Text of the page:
ON THE ANTLERS’ HOSPICE:
2011/11/11 § 1 Comment
Hospice by the Antlers
might be the most beautiful piece of music ever created.
I remember when I first discovered it. I listened to nothing but Sylvia for two days. Nothing. And it was close to constant. I was walking around in Oslo for two days, hearing nothing but Sylvia. I sat down on cafés when my legs started shaking, and I felt too weak to even lift my cup of tea and I was looking at the people passing by and I was sure that everyone could relate to that song. After those two days I deactivated the “repeat-one-song” button, and listened to the entire album on repeat. And I never really stopped.
Hospice centers around a hospice worker and his relationship with a terminally ill patient. It is debated what sort of relationship they have, but it is a beautiful and macabre and fucked up one. It is a concept album, all the songs tie together, which is why it sounds so much better when you listen through it and not just random shuffle. After Epilogue finishes, I want to put on three sweaters, a big scarf, thick socks; to be protected from the world. There is a Norwegian word that fits perfectly for Hospice; sårt. It is numbening, it is a thumping dull pain in your chest, it is longing, it is despair. The lyrics also work wonderfully independent of the music, almost like poems (so, I mean, if you can’t be bothered to listen to the music, at least read the lyrics!).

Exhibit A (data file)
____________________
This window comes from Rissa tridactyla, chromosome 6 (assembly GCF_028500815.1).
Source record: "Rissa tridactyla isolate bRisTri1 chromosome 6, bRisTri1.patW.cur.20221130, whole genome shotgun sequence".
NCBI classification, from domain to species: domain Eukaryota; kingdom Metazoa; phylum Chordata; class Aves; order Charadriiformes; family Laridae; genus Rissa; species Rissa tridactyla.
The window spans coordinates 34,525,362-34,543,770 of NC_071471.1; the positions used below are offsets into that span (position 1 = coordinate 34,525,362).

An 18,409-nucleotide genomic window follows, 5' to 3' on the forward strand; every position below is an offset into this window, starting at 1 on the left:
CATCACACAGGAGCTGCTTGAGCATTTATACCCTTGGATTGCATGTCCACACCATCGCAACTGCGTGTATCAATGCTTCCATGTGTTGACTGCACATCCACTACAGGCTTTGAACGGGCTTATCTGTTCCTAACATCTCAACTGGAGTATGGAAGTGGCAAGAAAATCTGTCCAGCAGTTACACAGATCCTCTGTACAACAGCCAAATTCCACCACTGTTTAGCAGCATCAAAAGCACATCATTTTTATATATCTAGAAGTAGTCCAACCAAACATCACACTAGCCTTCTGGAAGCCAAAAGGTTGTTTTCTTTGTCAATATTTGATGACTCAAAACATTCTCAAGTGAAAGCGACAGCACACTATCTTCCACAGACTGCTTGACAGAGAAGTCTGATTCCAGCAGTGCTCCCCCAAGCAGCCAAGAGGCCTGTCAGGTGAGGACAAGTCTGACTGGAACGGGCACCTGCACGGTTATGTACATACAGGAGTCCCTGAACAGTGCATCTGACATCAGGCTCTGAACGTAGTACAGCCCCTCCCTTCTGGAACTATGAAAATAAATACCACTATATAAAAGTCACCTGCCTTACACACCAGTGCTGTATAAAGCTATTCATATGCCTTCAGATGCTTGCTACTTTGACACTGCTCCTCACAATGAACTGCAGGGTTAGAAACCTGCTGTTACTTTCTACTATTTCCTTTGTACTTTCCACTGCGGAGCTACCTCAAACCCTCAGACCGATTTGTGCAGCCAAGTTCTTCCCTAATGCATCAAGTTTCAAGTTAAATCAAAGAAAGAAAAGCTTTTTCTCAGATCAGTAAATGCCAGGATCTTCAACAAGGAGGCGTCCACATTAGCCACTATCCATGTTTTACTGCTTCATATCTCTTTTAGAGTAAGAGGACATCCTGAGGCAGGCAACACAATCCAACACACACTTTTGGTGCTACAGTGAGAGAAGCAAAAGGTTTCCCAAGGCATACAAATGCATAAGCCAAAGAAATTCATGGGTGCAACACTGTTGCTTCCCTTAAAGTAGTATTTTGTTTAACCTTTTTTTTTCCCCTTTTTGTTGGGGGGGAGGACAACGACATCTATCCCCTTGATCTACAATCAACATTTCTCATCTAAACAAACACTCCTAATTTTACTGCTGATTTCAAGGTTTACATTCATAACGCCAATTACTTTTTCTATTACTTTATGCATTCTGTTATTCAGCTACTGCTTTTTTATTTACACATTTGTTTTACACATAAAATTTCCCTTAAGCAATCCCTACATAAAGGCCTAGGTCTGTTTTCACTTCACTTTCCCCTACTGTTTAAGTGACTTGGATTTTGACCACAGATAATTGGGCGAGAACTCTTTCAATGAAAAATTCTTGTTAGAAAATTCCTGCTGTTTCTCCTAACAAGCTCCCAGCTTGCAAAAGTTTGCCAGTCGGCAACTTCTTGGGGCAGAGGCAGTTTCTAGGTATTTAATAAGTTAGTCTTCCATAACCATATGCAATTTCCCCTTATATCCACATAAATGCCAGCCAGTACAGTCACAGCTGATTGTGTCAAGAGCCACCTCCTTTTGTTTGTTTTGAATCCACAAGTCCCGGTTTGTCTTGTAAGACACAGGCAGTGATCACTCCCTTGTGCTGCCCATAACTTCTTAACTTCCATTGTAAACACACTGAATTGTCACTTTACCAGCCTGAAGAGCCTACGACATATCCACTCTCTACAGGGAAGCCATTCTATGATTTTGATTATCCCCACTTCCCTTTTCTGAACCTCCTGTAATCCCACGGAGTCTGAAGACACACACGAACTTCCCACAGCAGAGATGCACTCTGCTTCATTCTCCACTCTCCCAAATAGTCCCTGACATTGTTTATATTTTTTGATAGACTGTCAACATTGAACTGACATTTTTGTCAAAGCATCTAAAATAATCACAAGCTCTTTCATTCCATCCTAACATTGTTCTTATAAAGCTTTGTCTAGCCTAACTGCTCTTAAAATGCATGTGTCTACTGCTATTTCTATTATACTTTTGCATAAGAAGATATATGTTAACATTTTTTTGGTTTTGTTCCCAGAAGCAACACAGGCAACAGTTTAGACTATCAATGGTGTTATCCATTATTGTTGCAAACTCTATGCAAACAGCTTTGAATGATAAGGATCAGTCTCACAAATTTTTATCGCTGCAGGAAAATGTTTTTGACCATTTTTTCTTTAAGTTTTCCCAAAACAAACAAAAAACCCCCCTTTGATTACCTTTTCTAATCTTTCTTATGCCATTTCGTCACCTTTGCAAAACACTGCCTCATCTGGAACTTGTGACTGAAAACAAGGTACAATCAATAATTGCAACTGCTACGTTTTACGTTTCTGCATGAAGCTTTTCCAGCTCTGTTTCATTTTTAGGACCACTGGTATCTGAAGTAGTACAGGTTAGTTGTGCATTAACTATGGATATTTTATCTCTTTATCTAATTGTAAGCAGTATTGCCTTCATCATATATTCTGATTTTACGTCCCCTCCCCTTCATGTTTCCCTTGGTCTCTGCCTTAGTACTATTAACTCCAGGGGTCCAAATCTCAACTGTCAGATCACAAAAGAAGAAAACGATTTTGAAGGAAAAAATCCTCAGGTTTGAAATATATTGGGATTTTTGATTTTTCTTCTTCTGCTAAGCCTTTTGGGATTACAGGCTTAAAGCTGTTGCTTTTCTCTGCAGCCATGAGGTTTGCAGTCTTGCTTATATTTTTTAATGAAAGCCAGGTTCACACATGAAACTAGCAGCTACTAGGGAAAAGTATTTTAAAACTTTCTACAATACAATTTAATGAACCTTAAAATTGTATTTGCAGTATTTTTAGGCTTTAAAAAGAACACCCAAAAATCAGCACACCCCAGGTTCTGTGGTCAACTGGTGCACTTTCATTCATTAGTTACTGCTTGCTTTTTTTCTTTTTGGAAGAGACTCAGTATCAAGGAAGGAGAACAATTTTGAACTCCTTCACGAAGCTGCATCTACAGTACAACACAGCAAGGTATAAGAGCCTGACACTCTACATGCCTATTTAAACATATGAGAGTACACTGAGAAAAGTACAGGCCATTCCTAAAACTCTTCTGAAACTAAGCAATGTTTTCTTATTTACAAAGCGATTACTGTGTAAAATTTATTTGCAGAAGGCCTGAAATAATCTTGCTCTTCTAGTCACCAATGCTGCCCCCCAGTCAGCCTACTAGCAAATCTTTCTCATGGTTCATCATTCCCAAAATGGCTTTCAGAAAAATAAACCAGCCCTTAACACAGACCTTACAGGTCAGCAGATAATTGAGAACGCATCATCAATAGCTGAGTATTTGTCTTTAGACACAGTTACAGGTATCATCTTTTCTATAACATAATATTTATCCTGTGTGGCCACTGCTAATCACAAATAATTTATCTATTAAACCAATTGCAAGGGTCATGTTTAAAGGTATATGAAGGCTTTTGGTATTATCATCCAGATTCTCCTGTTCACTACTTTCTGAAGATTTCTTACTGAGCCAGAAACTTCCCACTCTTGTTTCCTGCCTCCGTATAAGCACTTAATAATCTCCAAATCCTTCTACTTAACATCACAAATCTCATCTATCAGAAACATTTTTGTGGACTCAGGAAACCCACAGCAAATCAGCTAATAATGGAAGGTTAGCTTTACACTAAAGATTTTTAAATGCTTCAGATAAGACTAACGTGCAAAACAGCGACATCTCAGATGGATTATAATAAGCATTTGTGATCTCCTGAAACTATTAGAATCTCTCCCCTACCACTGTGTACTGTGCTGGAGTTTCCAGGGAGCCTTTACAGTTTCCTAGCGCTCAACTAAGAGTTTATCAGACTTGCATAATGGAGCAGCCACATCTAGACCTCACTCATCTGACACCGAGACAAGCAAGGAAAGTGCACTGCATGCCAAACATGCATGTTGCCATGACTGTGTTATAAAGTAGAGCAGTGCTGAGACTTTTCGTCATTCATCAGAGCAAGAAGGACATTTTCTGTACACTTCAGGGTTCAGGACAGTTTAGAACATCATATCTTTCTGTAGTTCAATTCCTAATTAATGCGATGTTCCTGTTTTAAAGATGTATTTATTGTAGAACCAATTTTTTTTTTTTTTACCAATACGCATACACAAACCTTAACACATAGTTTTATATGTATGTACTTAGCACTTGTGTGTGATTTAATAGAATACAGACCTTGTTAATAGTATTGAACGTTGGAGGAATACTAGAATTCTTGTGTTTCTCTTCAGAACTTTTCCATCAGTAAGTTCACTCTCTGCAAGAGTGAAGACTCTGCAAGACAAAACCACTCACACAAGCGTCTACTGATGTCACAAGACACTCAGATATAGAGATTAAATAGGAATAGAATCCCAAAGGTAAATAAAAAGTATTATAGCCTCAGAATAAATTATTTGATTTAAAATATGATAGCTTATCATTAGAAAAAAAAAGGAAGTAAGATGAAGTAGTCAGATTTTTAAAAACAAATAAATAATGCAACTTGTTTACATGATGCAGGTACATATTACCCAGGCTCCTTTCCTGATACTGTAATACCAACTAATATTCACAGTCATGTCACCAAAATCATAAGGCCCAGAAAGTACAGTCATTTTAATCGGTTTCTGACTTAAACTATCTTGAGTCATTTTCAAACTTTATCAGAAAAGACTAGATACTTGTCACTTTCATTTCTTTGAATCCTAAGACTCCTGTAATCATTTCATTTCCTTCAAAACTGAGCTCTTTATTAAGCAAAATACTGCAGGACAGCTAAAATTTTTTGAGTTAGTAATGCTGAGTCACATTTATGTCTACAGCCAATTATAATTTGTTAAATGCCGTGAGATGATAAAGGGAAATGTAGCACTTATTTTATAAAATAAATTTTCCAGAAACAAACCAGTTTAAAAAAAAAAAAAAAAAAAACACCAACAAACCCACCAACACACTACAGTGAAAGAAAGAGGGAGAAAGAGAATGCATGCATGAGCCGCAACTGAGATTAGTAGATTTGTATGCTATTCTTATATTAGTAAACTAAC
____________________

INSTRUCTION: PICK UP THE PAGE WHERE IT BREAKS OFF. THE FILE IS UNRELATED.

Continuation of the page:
The album is directed towards “you”, which makes it 98463864 times more personal. Everything works together to make this a perfect experience; the instruments, the voices, the lyrics; it is 52 minutes of being someone else, someone different than yourself. With headphones on, he’s whispering about your despair, and you can’t escape it. It is a haunting album, and not an easy listen, and it will probably not leave you feeling any better about anything. Regardless, if you find the time, you really, really should give it a proper listen-through.